Our Hackensack readers may be interested in a recent appeal out of the U.S. Court of Appeals for the Eleventh Circuit in Atlanta. The case demonstrates something of the evidentiary issues that can arise when a slip and fall case is taken to trial. The Eleventh Circuit Court ruled last week that a plaintiff who injured herself after slipping and falling on a cruise ship may submit expert testimony on the issue of whether the ship’s flooring surface was adequately slip resistant.
According to sources, the woman slipped and fractured her should while riding on the M/V Nautica, a vessel owned and operated by Miami-based Oceania Cruises Incorporated. She subsequently sued the company for medical damages, claiming that the company negligently caused the accident through its failure to ensure the flooring surface of the ship’s buffet area was safe.
Last week’s ruling reverses a lower’s decision to prevent the plaintiff from using expert testimony provided by a floor-safety specialist who performed tests regarding the slip resistance of the ship’s floor. In the opinion of the plaintiff’s expert, the ceramic tile which surrounded the buffet area on the ship was not reasonably safe to prevent slip and falls, as it had a “low coefficient of friction.”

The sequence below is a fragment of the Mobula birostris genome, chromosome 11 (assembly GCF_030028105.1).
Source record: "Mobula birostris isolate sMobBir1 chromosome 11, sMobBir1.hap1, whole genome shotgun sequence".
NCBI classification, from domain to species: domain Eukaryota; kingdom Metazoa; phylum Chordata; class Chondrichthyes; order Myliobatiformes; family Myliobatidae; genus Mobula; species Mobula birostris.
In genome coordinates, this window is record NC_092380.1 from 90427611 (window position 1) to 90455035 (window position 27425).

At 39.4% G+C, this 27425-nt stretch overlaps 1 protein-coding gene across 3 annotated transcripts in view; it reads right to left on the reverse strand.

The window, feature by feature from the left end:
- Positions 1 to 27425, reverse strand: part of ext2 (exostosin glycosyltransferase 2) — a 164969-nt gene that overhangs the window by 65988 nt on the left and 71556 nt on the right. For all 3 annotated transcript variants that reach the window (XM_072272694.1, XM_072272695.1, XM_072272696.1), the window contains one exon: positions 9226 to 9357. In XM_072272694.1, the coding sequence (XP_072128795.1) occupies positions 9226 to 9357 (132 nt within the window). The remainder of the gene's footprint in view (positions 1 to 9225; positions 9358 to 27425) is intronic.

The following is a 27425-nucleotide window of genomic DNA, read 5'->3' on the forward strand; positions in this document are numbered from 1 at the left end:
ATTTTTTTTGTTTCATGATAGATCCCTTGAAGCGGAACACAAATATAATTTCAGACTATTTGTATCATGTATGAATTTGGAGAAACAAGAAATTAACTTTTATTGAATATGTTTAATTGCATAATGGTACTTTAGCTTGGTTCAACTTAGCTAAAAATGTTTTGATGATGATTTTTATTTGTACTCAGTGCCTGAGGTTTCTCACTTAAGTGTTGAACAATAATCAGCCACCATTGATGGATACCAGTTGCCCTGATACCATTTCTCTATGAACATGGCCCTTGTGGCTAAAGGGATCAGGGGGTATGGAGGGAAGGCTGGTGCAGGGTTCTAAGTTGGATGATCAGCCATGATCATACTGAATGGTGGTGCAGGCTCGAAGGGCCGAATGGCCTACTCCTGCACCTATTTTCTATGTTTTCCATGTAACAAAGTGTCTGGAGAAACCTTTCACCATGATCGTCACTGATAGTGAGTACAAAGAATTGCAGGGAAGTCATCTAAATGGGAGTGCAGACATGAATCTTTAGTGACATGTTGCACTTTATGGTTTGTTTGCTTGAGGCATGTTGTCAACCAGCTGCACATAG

The lower court determined that the plaintiff failed to establish that the expert’s evidence would help the court in “understanding a matter of scientific, technical or specialized expertise.” The Court of Appeals, however, said that the expert’s testimony may be heard, since it directly related to the plaintiff’s allegation that the company’s selection of tile for the flooring surface was unreasonable.
The Court of Appeals ultimately found that the district court’s decision to preclude the testimony of the plaintiff’s expert prevented the jury from adequately considering whether the company’s choice of flooring material caused her accident. As a result the court ordered the district court to hold a new trial.
Source: Business Insurance, “Slip-and-fall plaintiff may submit expert testimony in new trial: Court,” Mike Tsikoudakis, September 13, 2011.